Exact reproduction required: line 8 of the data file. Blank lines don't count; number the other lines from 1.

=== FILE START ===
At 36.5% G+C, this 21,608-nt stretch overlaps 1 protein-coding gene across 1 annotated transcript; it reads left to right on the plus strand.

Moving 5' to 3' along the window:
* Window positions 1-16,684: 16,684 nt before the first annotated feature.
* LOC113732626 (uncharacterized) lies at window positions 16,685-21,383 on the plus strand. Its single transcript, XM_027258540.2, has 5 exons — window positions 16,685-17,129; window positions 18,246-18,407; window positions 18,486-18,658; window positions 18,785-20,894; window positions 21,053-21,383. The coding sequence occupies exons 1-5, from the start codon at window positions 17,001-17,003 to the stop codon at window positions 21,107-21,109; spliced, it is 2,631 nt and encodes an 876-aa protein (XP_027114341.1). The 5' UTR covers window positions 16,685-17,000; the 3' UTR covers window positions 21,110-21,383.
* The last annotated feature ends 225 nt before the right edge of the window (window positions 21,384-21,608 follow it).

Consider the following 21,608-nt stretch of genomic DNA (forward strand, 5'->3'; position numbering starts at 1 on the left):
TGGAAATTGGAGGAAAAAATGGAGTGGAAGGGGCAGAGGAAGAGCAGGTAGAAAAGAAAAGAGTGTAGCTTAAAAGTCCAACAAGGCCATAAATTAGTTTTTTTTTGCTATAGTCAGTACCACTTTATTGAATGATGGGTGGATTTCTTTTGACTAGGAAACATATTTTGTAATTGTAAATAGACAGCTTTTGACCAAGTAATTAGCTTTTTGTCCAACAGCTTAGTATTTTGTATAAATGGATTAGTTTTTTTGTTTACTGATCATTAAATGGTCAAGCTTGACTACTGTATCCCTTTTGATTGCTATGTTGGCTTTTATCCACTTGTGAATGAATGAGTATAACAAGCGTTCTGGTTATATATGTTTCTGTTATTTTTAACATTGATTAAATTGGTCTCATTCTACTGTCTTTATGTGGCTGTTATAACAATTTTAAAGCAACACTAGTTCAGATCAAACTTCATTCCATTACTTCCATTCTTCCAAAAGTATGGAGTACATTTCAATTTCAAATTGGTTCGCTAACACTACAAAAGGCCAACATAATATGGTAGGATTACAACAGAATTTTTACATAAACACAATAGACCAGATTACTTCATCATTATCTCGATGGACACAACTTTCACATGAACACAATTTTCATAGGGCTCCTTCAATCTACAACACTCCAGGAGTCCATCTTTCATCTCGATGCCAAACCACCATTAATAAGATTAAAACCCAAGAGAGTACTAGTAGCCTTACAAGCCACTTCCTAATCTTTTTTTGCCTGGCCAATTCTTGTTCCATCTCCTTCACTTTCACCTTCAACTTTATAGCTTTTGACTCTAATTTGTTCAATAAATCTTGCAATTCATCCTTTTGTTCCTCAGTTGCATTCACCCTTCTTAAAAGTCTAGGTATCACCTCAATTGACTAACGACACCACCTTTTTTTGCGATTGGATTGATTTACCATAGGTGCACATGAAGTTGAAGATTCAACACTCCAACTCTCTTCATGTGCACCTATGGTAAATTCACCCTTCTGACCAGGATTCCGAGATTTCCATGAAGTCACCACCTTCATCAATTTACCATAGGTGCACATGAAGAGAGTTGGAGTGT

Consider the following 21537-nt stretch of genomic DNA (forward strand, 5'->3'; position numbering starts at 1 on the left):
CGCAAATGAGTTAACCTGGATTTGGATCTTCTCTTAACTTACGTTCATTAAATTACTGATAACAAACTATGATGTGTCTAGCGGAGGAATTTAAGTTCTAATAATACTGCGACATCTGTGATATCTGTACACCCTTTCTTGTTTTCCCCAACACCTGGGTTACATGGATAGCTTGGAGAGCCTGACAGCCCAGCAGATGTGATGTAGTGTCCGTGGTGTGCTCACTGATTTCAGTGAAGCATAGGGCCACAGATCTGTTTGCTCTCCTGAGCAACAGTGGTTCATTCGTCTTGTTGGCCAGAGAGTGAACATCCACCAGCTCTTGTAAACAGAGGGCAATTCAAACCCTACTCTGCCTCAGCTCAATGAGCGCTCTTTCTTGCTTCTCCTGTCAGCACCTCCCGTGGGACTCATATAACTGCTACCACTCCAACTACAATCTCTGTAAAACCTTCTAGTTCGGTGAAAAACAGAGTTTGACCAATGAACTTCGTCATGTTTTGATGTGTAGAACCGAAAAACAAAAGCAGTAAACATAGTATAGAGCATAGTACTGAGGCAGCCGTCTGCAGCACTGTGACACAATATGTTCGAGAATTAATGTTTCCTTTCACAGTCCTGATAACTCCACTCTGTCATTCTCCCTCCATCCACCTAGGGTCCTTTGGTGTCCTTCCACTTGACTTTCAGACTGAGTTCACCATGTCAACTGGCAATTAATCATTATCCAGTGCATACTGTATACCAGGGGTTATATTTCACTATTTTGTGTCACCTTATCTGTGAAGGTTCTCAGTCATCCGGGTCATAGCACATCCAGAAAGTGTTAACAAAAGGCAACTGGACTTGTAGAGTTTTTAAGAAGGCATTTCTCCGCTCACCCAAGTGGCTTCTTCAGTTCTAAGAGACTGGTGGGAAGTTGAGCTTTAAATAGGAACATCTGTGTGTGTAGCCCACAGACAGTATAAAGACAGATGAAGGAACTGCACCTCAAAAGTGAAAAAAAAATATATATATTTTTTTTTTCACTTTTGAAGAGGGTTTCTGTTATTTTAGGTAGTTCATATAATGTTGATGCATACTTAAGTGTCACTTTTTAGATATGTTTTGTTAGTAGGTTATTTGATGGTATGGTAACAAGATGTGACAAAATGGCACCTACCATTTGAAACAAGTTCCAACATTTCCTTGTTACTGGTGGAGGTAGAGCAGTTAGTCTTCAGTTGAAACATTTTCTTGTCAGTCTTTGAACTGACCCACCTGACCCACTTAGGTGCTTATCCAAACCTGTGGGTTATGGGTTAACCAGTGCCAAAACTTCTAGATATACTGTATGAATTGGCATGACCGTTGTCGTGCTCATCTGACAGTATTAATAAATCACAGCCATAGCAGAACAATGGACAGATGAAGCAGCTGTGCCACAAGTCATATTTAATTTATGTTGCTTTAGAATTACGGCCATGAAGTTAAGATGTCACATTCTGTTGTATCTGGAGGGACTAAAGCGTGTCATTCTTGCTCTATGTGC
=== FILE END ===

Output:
Consider the following 21537-nt stretch of genomic DNA (forward strand, 5'->3'; position numbering starts at 1 on the left):